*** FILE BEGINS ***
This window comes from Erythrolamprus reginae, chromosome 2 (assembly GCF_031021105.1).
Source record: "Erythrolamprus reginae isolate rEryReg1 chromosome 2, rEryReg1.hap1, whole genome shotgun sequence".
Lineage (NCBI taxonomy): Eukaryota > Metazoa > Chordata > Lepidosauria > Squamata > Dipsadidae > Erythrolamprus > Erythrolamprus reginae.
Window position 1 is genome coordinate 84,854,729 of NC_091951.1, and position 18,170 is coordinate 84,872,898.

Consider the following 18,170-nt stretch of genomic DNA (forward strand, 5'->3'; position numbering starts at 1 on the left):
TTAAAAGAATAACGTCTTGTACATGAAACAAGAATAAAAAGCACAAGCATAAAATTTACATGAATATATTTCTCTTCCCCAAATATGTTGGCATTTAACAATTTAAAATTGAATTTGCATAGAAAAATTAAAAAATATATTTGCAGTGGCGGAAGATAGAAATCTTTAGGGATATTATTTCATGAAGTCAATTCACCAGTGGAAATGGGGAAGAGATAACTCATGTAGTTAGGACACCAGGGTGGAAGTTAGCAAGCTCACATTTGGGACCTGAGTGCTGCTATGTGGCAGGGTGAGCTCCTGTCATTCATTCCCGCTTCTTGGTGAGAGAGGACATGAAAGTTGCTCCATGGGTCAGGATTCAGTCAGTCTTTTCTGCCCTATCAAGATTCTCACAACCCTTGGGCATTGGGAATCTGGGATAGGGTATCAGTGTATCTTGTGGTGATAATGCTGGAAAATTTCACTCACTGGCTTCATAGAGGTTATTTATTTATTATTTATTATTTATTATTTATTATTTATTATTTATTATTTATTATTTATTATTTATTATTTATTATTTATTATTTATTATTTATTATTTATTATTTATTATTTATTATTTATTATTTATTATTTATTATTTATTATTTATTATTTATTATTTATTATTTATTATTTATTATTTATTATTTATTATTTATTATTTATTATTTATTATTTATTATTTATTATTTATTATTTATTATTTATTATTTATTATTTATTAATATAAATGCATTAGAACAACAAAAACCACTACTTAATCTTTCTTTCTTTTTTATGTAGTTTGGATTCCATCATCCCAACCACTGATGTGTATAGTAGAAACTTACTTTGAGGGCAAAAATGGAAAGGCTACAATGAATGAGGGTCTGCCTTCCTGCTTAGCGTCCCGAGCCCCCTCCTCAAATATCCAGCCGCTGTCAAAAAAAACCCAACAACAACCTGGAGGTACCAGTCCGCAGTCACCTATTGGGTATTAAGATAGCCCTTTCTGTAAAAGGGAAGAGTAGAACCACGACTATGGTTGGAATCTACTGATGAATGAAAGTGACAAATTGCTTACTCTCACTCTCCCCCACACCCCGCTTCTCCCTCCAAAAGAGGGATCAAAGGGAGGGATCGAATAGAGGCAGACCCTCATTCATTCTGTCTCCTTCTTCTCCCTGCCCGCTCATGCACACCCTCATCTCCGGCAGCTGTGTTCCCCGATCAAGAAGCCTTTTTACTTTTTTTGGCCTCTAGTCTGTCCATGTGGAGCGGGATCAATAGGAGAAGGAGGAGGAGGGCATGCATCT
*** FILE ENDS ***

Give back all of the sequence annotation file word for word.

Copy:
This window comes from Erythrolamprus reginae, chromosome 2 (assembly GCF_031021105.1).
Source record: "Erythrolamprus reginae isolate rEryReg1 chromosome 2, rEryReg1.hap1, whole genome shotgun sequence".
Lineage (NCBI taxonomy): Eukaryota > Metazoa > Chordata > Lepidosauria > Squamata > Dipsadidae > Erythrolamprus > Erythrolamprus reginae.
Window position 1 is genome coordinate 84,854,729 of NC_091951.1, and position 18,170 is coordinate 84,872,898.

Consider the following 18,170-nt stretch of genomic DNA (forward strand, 5'->3'; position numbering starts at 1 on the left):
TTAAAAGAATAACGTCTTGTACATGAAACAAGAATAAAAAGCACAAGCATAAAATTTACATGAATATATTTCTCTTCCCCAAATATGTTGGCATTTAACAATTTAAAATTGAATTTGCATAGAAAAATTAAAAAATATATTTGCAGTGGCGGAAGATAGAAATCTTTAGGGATATTATTTCATGAAGTCAATTCACCAGTGGAAATGGGGAAGAGATAACTCATGTAGTTAGGACACCAGGGTGGAAGTTAGCAAGCTCACATTTGGGACCTGAGTGCTGCTATGTGGCAGGGTGAGCTCCTGTCATTCATTCCCGCTTCTTGGTGAGAGAGGACATGAAAGTTGCTCCATGGGTCAGGATTCAGTCAGTCTTTTCTGCCCTATCAAGATTCTCACAACCCTTGGGCATTGGGAATCTGGGATAGGGTATCAGTGTATCTTGTGGTGATAATGCTGGAAAATTTCACTCACTGGCTTCATAGAGGTTATTTATTTATTATTTATTATTTATTATTTATTATTTATTATTTATTATTTATTATTTATTATTTATTATTTATTATTTATTATTTATTATTTATTATTTATTATTTATTATTTATTATTTATTATTTATTATTTATTATTTATTATTTATTATTTATTATTTATTATTTATTATTTATTATTTATTATTTATTATTTATTATTTATTATTTATTATTTATTATTTATTATTTATTATTTATTATTTATTATTTATTATTTATTAATATAAATGCATTAGAACAACAAAAACCACTACTTAATCTTTCTTTCTTTTTTATGTAGTTTGGATTCCATCATCCCAACCACTGATGTGTATAGTAGAAACTTACTTTGAGGGCAAAAATGGAAAGGCTACAATGAATGAGGGTCTGCCTTCCTGCTTAGCGTCCCGAGCCCCCTCCTCAAATATCCAGCCGCTGTCAAAAAAAACCCAACAACAACCTGGAGGTACCAGTCCGCAGTCACCTATTGGGTATTAAGATAGCCCTTTCTGTAAAAGGGAAGAGTAGAACCACGACTATGGTTGGAATCTACTGATGAATGAAAGTGACAAATTGCTTACTCTCACTCTCCCCCACACCCCGCTTCTCCCTCCAAAAGAGGGATCAAAGGGAGGGATCGAATAGAGGCAGACCCTCATTCATTCTGTCTCCTTCTTCTCCCTGCCCGCTCATGCACACCCTCATCTCCGGCAGCTGTGTTCCCCGATCAAGAAGCCTTTTTACTTTTTTTGGCCTCTAGTCTGTCCATGTGGAGCGGGATCAATAGGAGAAGGAGGAGGAGGGCATGCATCT